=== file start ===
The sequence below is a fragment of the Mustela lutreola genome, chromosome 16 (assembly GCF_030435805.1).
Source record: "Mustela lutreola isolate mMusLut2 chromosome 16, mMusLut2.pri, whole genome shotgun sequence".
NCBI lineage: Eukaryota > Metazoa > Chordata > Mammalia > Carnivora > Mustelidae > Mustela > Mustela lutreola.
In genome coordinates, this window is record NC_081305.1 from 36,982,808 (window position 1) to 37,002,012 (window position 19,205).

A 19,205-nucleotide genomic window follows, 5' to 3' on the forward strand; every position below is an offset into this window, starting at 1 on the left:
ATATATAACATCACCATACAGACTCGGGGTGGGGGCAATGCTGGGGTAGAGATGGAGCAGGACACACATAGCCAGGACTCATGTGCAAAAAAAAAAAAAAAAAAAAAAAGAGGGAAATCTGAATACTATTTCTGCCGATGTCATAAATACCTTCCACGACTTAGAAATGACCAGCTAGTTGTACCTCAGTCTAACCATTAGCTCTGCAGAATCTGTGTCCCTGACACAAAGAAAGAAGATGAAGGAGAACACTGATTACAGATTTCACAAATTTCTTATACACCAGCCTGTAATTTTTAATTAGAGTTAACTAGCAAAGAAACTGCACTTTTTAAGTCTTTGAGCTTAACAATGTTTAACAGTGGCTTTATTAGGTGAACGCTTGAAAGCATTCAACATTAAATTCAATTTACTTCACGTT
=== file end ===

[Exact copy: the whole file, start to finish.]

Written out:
The sequence below is a fragment of the Mustela lutreola genome, chromosome 16 (assembly GCF_030435805.1).
Source record: "Mustela lutreola isolate mMusLut2 chromosome 16, mMusLut2.pri, whole genome shotgun sequence".
NCBI lineage: Eukaryota > Metazoa > Chordata > Mammalia > Carnivora > Mustelidae > Mustela > Mustela lutreola.
In genome coordinates, this window is record NC_081305.1 from 36,982,808 (window position 1) to 37,002,012 (window position 19,205).

A 19,205-nucleotide genomic window follows, 5' to 3' on the forward strand; every position below is an offset into this window, starting at 1 on the left:
ATATATAACATCACCATACAGACTCGGGGTGGGGGCAATGCTGGGGTAGAGATGGAGCAGGACACACATAGCCAGGACTCATGTGCAAAAAAAAAAAAAAAAAAAAAAAGAGGGAAATCTGAATACTATTTCTGCCGATGTCATAAATACCTTCCACGACTTAGAAATGACCAGCTAGTTGTACCTCAGTCTAACCATTAGCTCTGCAGAATCTGTGTCCCTGACACAAAGAAAGAAGATGAAGGAGAACACTGATTACAGATTTCACAAATTTCTTATACACCAGCCTGTAATTTTTAATTAGAGTTAACTAGCAAAGAAACTGCACTTTTTAAGTCTTTGAGCTTAACAATGTTTAACAGTGGCTTTATTAGGTGAACGCTTGAAAGCATTCAACATTAAATTCAATTTACTTCACGTT